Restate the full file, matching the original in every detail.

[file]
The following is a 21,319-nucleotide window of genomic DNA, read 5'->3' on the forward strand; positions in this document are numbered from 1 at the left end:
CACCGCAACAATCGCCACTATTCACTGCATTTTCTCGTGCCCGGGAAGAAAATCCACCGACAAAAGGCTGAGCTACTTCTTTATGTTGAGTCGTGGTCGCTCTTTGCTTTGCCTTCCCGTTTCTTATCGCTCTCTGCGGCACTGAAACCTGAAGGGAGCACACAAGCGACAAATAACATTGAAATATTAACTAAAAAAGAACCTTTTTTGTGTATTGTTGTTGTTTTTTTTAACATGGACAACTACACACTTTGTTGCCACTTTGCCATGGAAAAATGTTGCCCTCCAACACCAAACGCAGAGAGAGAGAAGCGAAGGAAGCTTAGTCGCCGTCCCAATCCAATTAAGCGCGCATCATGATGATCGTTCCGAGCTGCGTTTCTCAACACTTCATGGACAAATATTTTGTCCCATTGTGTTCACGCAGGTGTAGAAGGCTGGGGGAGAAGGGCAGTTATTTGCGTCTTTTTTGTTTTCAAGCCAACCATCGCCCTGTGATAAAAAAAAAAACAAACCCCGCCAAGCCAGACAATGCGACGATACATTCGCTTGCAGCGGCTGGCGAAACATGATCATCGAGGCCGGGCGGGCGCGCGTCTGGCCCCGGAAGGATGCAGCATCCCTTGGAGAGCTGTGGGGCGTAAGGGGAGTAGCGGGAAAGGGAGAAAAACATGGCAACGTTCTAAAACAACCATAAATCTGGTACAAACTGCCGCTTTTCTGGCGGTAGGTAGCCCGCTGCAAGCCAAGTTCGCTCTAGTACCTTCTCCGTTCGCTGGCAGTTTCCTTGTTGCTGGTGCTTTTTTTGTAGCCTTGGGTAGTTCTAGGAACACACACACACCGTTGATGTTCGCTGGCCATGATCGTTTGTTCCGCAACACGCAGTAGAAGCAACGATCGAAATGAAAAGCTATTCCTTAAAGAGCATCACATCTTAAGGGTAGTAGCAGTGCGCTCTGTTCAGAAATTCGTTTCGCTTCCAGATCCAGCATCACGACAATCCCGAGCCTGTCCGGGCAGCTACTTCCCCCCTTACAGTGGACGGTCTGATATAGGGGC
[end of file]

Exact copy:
The following is a 21,319-nucleotide window of genomic DNA, read 5'->3' on the forward strand; positions in this document are numbered from 1 at the left end:
CACCGCAACAATCGCCACTATTCACTGCATTTTCTCGTGCCCGGGAAGAAAATCCACCGACAAAAGGCTGAGCTACTTCTTTATGTTGAGTCGTGGTCGCTCTTTGCTTTGCCTTCCCGTTTCTTATCGCTCTCTGCGGCACTGAAACCTGAAGGGAGCACACAAGCGACAAATAACATTGAAATATTAACTAAAAAAGAACCTTTTTTGTGTATTGTTGTTGTTTTTTTTAACATGGACAACTACACACTTTGTTGCCACTTTGCCATGGAAAAATGTTGCCCTCCAACACCAAACGCAGAGAGAGAGAAGCGAAGGAAGCTTAGTCGCCGTCCCAATCCAATTAAGCGCGCATCATGATGATCGTTCCGAGCTGCGTTTCTCAACACTTCATGGACAAATATTTTGTCCCATTGTGTTCACGCAGGTGTAGAAGGCTGGGGGAGAAGGGCAGTTATTTGCGTCTTTTTTGTTTTCAAGCCAACCATCGCCCTGTGATAAAAAAAAAAACAAACCCCGCCAAGCCAGACAATGCGACGATACATTCGCTTGCAGCGGCTGGCGAAACATGATCATCGAGGCCGGGCGGGCGCGCGTCTGGCCCCGGAAGGATGCAGCATCCCTTGGAGAGCTGTGGGGCGTAAGGGGAGTAGCGGGAAAGGGAGAAAAACATGGCAACGTTCTAAAACAACCATAAATCTGGTACAAACTGCCGCTTTTCTGGCGGTAGGTAGCCCGCTGCAAGCCAAGTTCGCTCTAGTACCTTCTCCGTTCGCTGGCAGTTTCCTTGTTGCTGGTGCTTTTTTTGTAGCCTTGGGTAGTTCTAGGAACACACACACACCGTTGATGTTCGCTGGCCATGATCGTTTGTTCCGCAACACGCAGTAGAAGCAACGATCGAAATGAAAAGCTATTCCTTAAAGAGCATCACATCTTAAGGGTAGTAGCAGTGCGCTCTGTTCAGAAATTCGTTTCGCTTCCAGATCCAGCATCACGACAATCCCGAGCCTGTCCGGGCAGCTACTTCCCCCCTTACAGTGGACGGTCTGATATAGGGGC